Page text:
WESLEY CHAPEL — They grew up a few miles apart, starring for rival high schools in an era when Tampa, flush with Major League talent, felt like a direct pipeline to the Show.
Now retired slugger Fred McGriff is in negotiations to join his former teammate Gary Sheffield as part owner of Pasco Sports, the company planning a massive $34 million baseball complex in Wesley Chapel.
“He’ll be more involved in the day to day than Gary would be,” Pasco Sports founder James Talton said. “He’s a consultant for the Toronto Blue Jays now, and he really enjoys it.”
In January, Pasco County commissioners agreed to a 45-year contract with Talton to build and operate the complex in Wiregrass Ranch, just north of Tampa. Talton must raise $23 million by mid-July before Pasco will release the $11 million it pledged.
Meantime, Talton made a splash by announcing Sheffield’s involvement last month and hinting that other stars would be signing on to the project, which will feature 19 fields, a stadium, a player development center and on-site dormitories for traveling teams.
McGriff, a power-hitting first baseman, played 19 years in the majors, including two stints with his hometown Tampa Bay Devil Rays (1998-2001, 2004). He retired with 493 home runs.
“The one thing he’s most excited about his marketing him as a brand,” Talton said. “He’s going to be offering specialized training — fantasy camps and hitting academies, where people can get one-on-one instruction from him.”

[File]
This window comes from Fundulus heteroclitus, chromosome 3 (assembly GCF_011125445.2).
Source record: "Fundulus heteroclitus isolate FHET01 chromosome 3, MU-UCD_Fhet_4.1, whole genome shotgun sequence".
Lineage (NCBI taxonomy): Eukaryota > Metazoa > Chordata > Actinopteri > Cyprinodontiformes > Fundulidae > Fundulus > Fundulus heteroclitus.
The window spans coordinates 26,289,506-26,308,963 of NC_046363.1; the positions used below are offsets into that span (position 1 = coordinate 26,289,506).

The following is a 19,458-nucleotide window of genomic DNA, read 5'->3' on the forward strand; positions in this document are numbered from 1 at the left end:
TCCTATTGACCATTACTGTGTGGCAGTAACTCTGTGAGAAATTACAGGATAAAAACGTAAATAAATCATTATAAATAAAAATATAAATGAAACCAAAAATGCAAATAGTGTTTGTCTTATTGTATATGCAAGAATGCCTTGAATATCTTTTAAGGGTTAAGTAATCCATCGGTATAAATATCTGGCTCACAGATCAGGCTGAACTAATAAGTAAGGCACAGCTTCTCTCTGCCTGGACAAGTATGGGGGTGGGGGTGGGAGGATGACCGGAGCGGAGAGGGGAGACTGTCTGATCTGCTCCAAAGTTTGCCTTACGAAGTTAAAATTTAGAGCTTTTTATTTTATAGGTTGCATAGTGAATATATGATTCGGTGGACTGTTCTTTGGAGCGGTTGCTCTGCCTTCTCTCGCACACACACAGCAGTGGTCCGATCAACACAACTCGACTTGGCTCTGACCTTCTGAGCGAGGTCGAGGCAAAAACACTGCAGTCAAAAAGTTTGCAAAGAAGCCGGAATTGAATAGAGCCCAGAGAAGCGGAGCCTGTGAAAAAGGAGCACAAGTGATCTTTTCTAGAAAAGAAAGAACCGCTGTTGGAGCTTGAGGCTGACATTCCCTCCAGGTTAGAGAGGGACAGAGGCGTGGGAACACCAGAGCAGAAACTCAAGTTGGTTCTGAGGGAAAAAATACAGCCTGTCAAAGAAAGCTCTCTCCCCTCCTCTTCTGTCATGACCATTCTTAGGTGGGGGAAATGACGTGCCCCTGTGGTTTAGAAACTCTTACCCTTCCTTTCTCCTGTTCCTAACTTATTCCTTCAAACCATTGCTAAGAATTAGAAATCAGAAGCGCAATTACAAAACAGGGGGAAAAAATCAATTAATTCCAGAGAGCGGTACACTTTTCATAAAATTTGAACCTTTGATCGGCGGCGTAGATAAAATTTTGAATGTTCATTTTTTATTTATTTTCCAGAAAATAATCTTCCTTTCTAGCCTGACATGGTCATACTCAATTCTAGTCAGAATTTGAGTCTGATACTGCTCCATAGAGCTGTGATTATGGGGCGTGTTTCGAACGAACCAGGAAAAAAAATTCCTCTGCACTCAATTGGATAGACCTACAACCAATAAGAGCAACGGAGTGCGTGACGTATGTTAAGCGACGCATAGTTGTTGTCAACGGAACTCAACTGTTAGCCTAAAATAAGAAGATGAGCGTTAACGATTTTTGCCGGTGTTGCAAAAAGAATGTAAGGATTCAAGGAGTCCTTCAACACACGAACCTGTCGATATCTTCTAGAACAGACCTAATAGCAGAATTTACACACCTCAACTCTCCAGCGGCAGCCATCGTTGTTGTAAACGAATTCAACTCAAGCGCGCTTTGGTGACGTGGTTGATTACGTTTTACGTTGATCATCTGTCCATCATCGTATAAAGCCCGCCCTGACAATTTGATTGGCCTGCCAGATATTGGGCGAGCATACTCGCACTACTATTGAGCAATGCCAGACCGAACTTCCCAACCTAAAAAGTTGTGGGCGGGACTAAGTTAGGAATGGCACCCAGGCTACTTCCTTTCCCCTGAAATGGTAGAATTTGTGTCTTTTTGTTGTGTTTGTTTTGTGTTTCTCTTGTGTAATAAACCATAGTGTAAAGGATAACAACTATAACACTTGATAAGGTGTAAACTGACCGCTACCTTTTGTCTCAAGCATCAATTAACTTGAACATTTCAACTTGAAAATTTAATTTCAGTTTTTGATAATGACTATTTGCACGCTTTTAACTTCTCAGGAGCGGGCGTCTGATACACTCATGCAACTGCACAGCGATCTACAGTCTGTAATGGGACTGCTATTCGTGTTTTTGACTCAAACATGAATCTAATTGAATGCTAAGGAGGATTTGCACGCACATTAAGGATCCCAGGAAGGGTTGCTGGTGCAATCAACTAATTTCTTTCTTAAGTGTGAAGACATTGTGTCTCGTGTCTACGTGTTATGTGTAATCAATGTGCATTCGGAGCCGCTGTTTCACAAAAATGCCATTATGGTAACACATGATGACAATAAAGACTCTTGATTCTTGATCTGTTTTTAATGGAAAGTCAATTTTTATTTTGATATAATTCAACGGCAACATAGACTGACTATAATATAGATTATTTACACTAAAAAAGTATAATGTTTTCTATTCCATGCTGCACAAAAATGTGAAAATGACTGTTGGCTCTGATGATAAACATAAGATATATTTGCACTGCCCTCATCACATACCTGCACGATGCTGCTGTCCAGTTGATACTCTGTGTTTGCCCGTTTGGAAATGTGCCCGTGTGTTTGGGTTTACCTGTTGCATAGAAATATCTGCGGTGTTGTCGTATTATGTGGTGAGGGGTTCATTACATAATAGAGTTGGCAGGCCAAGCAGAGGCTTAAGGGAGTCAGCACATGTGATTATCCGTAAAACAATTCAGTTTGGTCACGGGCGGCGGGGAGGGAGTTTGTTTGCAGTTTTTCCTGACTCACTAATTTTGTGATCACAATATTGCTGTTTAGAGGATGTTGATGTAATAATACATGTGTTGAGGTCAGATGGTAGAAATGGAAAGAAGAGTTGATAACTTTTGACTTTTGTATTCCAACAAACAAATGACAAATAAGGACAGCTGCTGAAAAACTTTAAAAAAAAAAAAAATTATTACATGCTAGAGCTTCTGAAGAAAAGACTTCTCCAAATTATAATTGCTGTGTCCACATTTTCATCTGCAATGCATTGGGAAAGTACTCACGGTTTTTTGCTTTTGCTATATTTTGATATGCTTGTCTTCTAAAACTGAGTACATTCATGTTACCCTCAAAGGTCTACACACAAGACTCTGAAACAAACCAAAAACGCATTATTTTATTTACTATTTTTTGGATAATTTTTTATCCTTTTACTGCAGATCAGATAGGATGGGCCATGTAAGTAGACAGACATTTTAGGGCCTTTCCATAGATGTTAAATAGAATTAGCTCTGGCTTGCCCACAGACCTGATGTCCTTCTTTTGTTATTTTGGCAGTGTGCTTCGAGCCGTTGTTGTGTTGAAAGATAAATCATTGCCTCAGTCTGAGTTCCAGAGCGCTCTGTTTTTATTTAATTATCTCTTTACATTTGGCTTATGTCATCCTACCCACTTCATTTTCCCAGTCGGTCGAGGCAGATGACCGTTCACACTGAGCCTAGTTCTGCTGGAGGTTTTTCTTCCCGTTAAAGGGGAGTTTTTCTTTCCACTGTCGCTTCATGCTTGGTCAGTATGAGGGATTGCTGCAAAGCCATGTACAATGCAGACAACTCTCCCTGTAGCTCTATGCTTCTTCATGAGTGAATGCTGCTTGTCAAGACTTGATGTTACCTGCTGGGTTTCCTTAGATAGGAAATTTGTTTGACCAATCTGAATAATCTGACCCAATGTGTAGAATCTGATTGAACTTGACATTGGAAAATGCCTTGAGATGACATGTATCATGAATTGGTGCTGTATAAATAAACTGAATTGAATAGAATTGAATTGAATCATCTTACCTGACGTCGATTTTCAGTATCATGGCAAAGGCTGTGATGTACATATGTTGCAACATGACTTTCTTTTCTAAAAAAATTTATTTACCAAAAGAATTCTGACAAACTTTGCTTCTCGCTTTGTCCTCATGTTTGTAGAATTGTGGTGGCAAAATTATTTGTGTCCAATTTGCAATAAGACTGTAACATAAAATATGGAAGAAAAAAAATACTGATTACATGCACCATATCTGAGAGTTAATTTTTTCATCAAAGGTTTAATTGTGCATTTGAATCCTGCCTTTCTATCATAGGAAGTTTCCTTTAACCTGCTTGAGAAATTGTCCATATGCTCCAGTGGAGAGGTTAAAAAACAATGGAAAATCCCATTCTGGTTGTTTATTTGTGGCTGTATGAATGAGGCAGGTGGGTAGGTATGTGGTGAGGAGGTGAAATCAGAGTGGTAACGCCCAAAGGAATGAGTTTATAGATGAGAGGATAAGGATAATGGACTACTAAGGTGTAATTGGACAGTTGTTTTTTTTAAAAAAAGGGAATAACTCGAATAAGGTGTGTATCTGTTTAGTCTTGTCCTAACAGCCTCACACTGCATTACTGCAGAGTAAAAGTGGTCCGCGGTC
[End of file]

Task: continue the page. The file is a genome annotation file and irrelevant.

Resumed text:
A five-time All-Star, McGriff was a seasonal home run leader in both the American and National leagues.
He and Sheffield starred for the San Diego Padres in 1992 when they combined to hit 64 home runs. They remain the only two major-league players to hit 30 or more home runs for five different teams. Both players have World Series rings — McGriff with the 1995 Atlanta Braves, Sheffield two years later while playing with the Florida Marlins.
Talton said Florida Nations Baseball President Chuck White has also joined the project. He brings expertise in running large-scale amateur baseball and softball tournaments, camps and showcases where college and professional scouts can see a huge assembly of talent.
“What he represents — it’s a big deal,” Talton said.
And girls won’t be left out.
“Our fields are designed to be flexible, so for softball all we have to do is move the bases in to 60 feet and take out the mound,” Talton said.
The fences could be moved and fields reconfigured to accommodate soccer, football and lacrosse, as well, he said.